'Bernard Straus goldschmid fec.' [and] 'ANNO 1651. Bernard Straus. Goldschmidgesel, Von Marckdorf am Bodensee, Fecit, A. Vinde'.

'Goldschmidgesel' should be translated as 'goldsmith's apprentice' [and may imply the Strauss was learning to be a goldsmith at this point, and that Possibly the lid pre-dates the tankard proper, given the slightly different form of signature on the ivory drum]

on Neptune's chariot [and] on the underside of the silver gilt lid
'A. Vinde' - is the abbreviation for 'Augusta Vindelicorum, the Latin name for Augsburg.

The Hercules and Nessus group seems to be an adaptation of Giambologna's monumental marble group, Hercules slaying a Centaur of about 1595-1600 in the Loggia dei Lanzi in Florence. Strauss probably knew this in a reduced bronze version, of which there were examples in German courts; the bronze and silver versions in Italian collections actually pre-dated the marble group (cf. Avery 1987, pp. 114-9). The figures around the drum are ultimately inspired by Peter Paul Rubens (1577-1640); similar figures of the drunken Silenus, derived from Rubens, are seen on ivory vessels by Georg Petel (1601/2-1634) in the Städtische Kunstsalmmlungen Augsburg and the Kunsthistorischesmuseum Vienna respectively (Seelig 2001, figs. 12 and 13).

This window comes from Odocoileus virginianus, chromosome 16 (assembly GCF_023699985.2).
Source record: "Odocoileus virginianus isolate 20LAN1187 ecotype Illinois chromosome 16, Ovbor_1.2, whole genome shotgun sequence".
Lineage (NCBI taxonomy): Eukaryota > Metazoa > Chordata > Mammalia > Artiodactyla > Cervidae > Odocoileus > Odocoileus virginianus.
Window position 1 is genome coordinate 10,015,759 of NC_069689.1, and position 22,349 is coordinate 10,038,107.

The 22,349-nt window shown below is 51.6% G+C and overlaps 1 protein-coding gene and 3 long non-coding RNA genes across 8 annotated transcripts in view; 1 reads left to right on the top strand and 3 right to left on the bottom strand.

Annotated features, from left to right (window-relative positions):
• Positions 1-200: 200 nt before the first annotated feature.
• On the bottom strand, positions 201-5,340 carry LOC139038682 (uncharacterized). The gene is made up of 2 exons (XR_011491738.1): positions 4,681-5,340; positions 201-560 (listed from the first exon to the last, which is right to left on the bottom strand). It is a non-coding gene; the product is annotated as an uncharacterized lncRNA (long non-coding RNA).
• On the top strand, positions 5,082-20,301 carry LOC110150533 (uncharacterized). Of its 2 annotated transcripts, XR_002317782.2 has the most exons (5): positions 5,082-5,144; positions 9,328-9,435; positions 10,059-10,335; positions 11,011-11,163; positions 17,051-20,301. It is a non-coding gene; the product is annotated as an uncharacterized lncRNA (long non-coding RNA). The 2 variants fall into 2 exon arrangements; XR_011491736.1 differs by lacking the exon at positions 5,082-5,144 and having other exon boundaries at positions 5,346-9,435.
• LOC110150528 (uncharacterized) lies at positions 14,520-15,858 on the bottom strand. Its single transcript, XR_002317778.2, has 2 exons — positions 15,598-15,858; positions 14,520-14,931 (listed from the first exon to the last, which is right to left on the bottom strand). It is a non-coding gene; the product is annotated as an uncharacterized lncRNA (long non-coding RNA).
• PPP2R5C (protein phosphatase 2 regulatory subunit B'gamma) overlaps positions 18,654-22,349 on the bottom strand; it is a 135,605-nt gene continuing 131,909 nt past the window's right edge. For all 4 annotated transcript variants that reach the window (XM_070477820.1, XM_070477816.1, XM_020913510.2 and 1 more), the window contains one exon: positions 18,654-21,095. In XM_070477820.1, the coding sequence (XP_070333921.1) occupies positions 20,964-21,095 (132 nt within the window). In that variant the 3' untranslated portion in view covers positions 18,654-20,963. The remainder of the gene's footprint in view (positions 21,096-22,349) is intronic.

A signed ivory tankard by Strauss is in the Rijksmuseum Amsterdam (Leewenberg and Halsema-Kubes 1973, cat. no. 833 on p. 477), and a lidded goblet also signed by him is in the Kunsthistorischesmuseum, Vienna (Haag 2007, cat. no. 38 on pp. 114-5). 14

The silver marks are those of Andreas I Wickert of Augsburg. Other ivory tankards with mounts by him are in the Badisches Landesmuseum, Karlsruhe, the Kunsthistorischesmuseum Vienna, the Staatliche Museen Kassel, the Kunstgewerbemuseum, Berlin, the Schlossmuseum in Gotha, and the Hermitage in St Petersburg; a silver and silver gilt tankard by him is in the Bayerisches Nationalmuseum in Munich (Seelig 2001, loc. cit.).

Dimensions

Height: 46.5 cm whole, Width: 29.2 cm, Depth: 19.7 cm, Height: 13.5 cm ivory group on lid, Height: 21 cm ivory drum

Object history note